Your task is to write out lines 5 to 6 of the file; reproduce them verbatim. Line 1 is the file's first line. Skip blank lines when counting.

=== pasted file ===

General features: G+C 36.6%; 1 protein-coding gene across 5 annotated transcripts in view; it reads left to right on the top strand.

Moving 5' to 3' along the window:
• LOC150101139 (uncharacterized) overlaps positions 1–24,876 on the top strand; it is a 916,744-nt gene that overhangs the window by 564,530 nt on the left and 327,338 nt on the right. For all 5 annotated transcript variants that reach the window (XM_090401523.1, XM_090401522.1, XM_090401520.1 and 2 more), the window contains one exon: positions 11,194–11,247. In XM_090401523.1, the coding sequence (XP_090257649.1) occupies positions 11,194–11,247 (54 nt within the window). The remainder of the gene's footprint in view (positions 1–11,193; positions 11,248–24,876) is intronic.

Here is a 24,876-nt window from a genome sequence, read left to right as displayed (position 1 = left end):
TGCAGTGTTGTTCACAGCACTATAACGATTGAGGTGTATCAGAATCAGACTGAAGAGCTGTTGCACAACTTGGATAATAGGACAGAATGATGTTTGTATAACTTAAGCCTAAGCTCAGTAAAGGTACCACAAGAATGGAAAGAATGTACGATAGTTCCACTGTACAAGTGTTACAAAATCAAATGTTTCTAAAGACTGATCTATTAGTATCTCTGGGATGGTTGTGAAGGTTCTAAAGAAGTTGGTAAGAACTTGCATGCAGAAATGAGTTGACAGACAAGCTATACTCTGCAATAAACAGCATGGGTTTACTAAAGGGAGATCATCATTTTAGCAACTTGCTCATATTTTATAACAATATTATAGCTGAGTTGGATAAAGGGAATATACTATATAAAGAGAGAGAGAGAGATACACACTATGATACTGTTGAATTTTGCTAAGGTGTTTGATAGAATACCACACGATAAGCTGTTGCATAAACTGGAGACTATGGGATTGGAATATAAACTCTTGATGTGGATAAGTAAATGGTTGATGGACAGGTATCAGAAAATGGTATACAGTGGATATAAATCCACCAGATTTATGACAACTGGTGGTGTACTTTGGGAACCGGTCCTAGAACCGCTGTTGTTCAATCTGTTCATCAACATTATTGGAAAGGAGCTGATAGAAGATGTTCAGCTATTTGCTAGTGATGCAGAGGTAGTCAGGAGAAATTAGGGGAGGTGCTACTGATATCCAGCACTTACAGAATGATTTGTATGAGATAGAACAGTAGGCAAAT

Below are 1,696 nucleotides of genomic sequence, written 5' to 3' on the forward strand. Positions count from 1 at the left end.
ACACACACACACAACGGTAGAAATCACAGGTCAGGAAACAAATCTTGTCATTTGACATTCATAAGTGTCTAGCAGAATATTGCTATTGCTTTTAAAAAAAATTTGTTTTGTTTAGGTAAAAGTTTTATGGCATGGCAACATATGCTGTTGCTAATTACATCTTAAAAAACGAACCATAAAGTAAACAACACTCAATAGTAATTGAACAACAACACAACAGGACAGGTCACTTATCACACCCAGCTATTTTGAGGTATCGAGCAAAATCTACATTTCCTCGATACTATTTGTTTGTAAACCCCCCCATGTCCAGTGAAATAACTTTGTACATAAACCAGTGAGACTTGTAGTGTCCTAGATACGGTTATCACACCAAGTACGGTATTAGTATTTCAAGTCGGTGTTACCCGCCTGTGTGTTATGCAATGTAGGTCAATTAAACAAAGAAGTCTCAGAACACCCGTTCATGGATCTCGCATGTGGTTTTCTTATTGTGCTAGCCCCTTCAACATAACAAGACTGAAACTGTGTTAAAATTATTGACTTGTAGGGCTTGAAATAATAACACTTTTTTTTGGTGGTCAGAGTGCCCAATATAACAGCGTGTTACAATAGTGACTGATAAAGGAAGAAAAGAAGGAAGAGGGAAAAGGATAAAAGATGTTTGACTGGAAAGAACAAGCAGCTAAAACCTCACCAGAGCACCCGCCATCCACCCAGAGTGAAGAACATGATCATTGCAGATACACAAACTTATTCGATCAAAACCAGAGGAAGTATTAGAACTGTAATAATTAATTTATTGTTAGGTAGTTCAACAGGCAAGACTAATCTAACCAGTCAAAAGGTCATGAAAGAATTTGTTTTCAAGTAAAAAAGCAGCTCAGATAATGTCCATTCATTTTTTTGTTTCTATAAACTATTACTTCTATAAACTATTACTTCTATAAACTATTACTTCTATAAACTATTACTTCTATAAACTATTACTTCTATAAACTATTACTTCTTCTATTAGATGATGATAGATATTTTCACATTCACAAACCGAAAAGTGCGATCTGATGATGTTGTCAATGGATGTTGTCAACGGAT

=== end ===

TGCAGTGTTGTTCACAGCACTATAACGATTGAGGTGTATCAGAATCAGACTGAAGAGCTGTTGCACAACTTGGATAATAGGACAGAATGATGTTTGTATAACTTAAGCCTAAGCTCAGTAAAGGTACCACAAGAATGGAAAGAATGTACGATAGTTCCACTGTACAAGTGTTACAAAATCAAATGTTTCTAAAGACTGATCTATTAGTATCTCTGGGATGGTTGTGAAGGTTCTAAAGAAGTTGGTAAGAACTTGCATGCAGAAATGAGTTGACAGACAAGCTATACTCTGCAATAAACAGCATGGGTTTACTAAAGGGAGATCATCATTTTAGCAACTTGCTCATATTTTATAACAATATTATAGCTGAGTTGGATAAAGGGAATATACTATATAAAGAGAGAGAGAGAGATACACACTATGATACTGTTGAATTTTGCTAAGGTGTTTGATAGAATACCACACGATAAGCTGTTGCATAAACTGGAGACTATGGGATTGGAATATAAACTCTTGATGTGGATAAGTAAATGGTTGATGGACAGGTATCAGAAAATGGTATACAGTGGATATAAATCCACCAGATTTATGACAACTGGTGGTGTACTTTGGGAACCGGTCCTAGAACCGCTGTTGTTCAATCTGTTCATCAACATTATTGGAAAGGAGCTGATAGAAGATGTTCAGCTATTTGCTAGTGATGCAGAGGTAGTCAGGAGAAATTAGGGGAGGTGCTACTGATATCCAGCACTTACAGAATGATTTGTATGAGATAGAACAGTAGGCAAAT

Below are 1,696 nucleotides of genomic sequence, written 5' to 3' on the forward strand. Positions count from 1 at the left end.